During the Nara period, Japanese envoys were sent to the Tang dynasty capital Chang'an, which was the terminus of the Silk Road. This brought advanced knowledge, art, and government systems to Japan, and also introduced an international flavor to Japanese culture. During the Heian period, uniquely Japanese cultural traditions, such as the kana syllabary, emerged from among members of the aristocracy. Meanwhile, Japanese Buddhist priests increasingly travelled abroad to study the teachings of Buddha.
IV Merchants of the Asian Seas 1192 to 1573 CE
During the Kamakura and Muromachi periods, Asia’s seafaring merchants traded in a wide variety of goods. Commerce developed in many parts of Japan, in particular, cities such as Kyoto and Hakata. Ports became assembly points for goods from across the country and abroad. During the same time, ink wash painting̶originally introduced from China by Zen Buddhist monks̶and the consumption of matcha (powdered green tea) became fashionable among members of the ruling samurai (warrior) class, and evolved into the art of the tea ceremony.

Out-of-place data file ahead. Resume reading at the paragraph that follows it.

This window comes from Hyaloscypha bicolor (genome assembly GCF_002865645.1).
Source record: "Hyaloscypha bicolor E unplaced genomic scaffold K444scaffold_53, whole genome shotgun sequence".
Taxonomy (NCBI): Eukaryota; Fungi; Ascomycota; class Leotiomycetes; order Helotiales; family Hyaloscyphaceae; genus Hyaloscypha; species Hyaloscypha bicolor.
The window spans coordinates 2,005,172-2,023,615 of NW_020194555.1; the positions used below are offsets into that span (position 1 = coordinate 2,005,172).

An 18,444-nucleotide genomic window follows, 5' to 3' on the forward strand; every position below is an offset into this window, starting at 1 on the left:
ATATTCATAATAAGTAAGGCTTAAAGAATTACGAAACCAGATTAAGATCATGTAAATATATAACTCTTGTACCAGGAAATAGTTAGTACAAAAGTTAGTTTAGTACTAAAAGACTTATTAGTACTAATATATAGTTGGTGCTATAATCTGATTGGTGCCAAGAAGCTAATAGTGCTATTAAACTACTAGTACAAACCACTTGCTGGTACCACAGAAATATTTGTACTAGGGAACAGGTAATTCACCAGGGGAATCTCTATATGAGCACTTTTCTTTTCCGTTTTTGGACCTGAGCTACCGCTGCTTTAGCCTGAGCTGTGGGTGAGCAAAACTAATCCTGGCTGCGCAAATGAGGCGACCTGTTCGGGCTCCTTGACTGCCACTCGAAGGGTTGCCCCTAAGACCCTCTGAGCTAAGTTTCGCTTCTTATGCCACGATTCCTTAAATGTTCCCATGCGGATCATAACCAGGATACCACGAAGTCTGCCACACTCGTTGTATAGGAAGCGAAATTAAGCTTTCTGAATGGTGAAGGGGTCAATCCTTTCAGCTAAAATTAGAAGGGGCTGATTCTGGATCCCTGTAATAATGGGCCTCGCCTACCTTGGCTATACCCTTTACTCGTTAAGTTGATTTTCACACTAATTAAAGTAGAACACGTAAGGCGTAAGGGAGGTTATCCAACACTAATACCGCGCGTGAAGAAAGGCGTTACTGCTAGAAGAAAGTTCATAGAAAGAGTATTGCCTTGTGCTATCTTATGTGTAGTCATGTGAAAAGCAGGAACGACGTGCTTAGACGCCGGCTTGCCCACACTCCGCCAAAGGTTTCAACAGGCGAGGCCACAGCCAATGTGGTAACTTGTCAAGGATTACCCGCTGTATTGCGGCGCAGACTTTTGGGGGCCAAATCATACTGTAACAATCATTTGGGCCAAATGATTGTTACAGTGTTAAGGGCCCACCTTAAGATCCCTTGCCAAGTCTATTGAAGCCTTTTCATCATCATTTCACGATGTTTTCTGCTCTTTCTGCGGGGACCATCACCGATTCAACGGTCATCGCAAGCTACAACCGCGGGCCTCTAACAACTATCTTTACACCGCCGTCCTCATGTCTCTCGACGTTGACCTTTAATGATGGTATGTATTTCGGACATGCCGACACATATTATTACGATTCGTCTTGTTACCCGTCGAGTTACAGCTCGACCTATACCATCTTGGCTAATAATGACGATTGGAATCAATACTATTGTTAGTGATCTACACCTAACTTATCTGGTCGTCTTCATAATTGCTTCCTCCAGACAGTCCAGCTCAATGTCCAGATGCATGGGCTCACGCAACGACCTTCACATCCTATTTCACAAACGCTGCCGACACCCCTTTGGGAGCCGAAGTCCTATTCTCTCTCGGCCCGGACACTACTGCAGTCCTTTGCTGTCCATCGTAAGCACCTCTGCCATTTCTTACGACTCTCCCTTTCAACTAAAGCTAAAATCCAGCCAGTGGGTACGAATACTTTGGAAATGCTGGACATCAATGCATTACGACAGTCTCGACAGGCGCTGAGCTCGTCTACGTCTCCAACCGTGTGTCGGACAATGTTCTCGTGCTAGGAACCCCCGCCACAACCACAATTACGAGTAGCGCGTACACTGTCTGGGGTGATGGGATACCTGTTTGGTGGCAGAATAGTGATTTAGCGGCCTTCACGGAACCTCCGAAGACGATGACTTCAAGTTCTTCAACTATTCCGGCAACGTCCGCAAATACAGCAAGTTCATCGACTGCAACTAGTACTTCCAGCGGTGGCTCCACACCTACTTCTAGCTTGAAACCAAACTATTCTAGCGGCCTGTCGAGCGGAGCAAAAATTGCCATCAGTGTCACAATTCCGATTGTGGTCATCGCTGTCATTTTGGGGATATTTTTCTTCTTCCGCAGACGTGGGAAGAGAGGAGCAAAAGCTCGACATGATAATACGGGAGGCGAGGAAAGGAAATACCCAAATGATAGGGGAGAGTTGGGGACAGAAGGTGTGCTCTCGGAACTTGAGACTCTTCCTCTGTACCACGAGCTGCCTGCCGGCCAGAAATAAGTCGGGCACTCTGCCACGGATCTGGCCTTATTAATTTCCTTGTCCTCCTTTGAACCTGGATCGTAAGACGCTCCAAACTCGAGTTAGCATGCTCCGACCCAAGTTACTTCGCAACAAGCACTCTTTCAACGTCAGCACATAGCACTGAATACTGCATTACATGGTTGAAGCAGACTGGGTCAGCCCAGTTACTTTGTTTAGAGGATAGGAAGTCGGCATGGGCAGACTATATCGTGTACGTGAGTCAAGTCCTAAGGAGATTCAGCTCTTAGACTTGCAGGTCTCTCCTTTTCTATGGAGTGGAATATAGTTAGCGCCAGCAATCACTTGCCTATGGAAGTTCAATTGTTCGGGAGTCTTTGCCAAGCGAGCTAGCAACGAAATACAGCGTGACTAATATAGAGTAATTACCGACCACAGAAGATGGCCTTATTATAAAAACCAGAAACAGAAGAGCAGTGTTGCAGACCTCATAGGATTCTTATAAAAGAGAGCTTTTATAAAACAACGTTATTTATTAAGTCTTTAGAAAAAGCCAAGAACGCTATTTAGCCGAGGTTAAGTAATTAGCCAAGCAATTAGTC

V Smaller World, Closer West 1573 to 1853 CE
Between the final years of the Muromachi period and Azuchi Momoyama period, European merchants making inroads into Asia also started trading with the Japanese. Firearms and Christianity were brought to Japan, while Japanese decorative art objects found customers abroad. During the Edo period, when foreign trade and travel were officially banned, active trade carried on via the so-called“four mouths,”or international trade windows that included Nagasaki and Tsushima. Exported Japanese porcelain and lacquerware fascinated the world.
Eleven Surrounding Exhibition Rooms
Exhibition Room 1 A Museum Conserving and Communicating Cultural Heritage
One important mission of a museum is to preserve cultural properties for posterity. Exhibits in this room show Kyushu National Museum’s activities to conserve and restore cultural objects, and conserve the natural environment.
Exhibition Room 2 KANEKO Kazushige Memorial Gallery: Asian Ethno-Forms
Mr. Kazushige Kaneko donated 1,171 valuable Asian ethnographic objects to the Museum since its opening. The gallery showcases the quintessence of the diverse and rich everyday cultures nurtured in Asia.
2 Political Power: Cultivating Rice
Exhibition Room 3 The Emergence of the Ancient Japanese in East Asia